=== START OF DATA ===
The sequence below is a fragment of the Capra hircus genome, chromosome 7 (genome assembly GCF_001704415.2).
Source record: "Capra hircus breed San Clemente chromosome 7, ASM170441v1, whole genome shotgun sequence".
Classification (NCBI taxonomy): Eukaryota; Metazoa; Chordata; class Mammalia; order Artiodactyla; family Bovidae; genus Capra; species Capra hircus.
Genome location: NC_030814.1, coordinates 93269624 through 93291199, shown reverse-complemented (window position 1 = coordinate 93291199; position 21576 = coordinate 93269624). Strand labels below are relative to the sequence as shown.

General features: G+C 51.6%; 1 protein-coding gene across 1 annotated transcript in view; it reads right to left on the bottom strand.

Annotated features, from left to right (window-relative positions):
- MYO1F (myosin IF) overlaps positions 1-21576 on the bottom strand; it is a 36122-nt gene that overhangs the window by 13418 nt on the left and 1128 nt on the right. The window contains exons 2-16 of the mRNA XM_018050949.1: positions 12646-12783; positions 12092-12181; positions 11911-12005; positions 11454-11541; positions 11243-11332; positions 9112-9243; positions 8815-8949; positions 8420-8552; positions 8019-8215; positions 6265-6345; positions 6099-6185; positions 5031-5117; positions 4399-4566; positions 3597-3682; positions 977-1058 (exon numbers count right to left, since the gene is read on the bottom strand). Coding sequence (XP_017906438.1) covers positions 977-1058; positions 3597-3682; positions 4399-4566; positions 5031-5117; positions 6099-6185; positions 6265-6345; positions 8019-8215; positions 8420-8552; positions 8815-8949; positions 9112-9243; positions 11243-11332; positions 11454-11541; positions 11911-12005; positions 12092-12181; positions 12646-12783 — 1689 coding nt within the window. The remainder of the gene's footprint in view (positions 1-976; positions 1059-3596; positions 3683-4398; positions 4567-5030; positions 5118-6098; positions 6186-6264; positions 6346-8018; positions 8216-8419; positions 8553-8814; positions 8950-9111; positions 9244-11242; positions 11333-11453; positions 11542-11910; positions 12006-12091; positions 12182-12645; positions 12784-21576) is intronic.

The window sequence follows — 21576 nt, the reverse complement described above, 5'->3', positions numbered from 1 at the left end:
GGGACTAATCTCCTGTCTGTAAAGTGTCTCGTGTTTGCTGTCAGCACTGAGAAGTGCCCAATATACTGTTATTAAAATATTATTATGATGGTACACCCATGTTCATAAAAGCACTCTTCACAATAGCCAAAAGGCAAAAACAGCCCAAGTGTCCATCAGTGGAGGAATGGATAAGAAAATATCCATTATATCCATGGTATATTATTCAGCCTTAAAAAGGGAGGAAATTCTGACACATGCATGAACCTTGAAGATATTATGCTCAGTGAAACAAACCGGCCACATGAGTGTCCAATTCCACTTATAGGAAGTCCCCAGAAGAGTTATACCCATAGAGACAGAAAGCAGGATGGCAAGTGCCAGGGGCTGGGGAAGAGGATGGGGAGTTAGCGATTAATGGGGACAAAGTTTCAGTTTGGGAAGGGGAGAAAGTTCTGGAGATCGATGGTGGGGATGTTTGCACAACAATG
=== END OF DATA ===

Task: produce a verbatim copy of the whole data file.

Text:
The sequence below is a fragment of the Capra hircus genome, chromosome 7 (genome assembly GCF_001704415.2).
Source record: "Capra hircus breed San Clemente chromosome 7, ASM170441v1, whole genome shotgun sequence".
Classification (NCBI taxonomy): Eukaryota; Metazoa; Chordata; class Mammalia; order Artiodactyla; family Bovidae; genus Capra; species Capra hircus.
Genome location: NC_030814.1, coordinates 93269624 through 93291199, shown reverse-complemented (window position 1 = coordinate 93291199; position 21576 = coordinate 93269624). Strand labels below are relative to the sequence as shown.

General features: G+C 51.6%; 1 protein-coding gene across 1 annotated transcript in view; it reads right to left on the bottom strand.

Annotated features, from left to right (window-relative positions):
- MYO1F (myosin IF) overlaps positions 1-21576 on the bottom strand; it is a 36122-nt gene that overhangs the window by 13418 nt on the left and 1128 nt on the right. The window contains exons 2-16 of the mRNA XM_018050949.1: positions 12646-12783; positions 12092-12181; positions 11911-12005; positions 11454-11541; positions 11243-11332; positions 9112-9243; positions 8815-8949; positions 8420-8552; positions 8019-8215; positions 6265-6345; positions 6099-6185; positions 5031-5117; positions 4399-4566; positions 3597-3682; positions 977-1058 (exon numbers count right to left, since the gene is read on the bottom strand). Coding sequence (XP_017906438.1) covers positions 977-1058; positions 3597-3682; positions 4399-4566; positions 5031-5117; positions 6099-6185; positions 6265-6345; positions 8019-8215; positions 8420-8552; positions 8815-8949; positions 9112-9243; positions 11243-11332; positions 11454-11541; positions 11911-12005; positions 12092-12181; positions 12646-12783 — 1689 coding nt within the window. The remainder of the gene's footprint in view (positions 1-976; positions 1059-3596; positions 3683-4398; positions 4567-5030; positions 5118-6098; positions 6186-6264; positions 6346-8018; positions 8216-8419; positions 8553-8814; positions 8950-9111; positions 9244-11242; positions 11333-11453; positions 11542-11910; positions 12006-12091; positions 12182-12645; positions 12784-21576) is intronic.

The window sequence follows — 21576 nt, the reverse complement described above, 5'->3', positions numbered from 1 at the left end:
GGGACTAATCTCCTGTCTGTAAAGTGTCTCGTGTTTGCTGTCAGCACTGAGAAGTGCCCAATATACTGTTATTAAAATATTATTATGATGGTACACCCATGTTCATAAAAGCACTCTTCACAATAGCCAAAAGGCAAAAACAGCCCAAGTGTCCATCAGTGGAGGAATGGATAAGAAAATATCCATTATATCCATGGTATATTATTCAGCCTTAAAAAGGGAGGAAATTCTGACACATGCATGAACCTTGAAGATATTATGCTCAGTGAAACAAACCGGCCACATGAGTGTCCAATTCCACTTATAGGAAGTCCCCAGAAGAGTTATACCCATAGAGACAGAAAGCAGGATGGCAAGTGCCAGGGGCTGGGGAAGAGGATGGGGAGTTAGCGATTAATGGGGACAAAGTTTCAGTTTGGGAAGGGGAGAAAGTTCTGGAGATCGATGGTGGGGATGTTTGCACAACAATG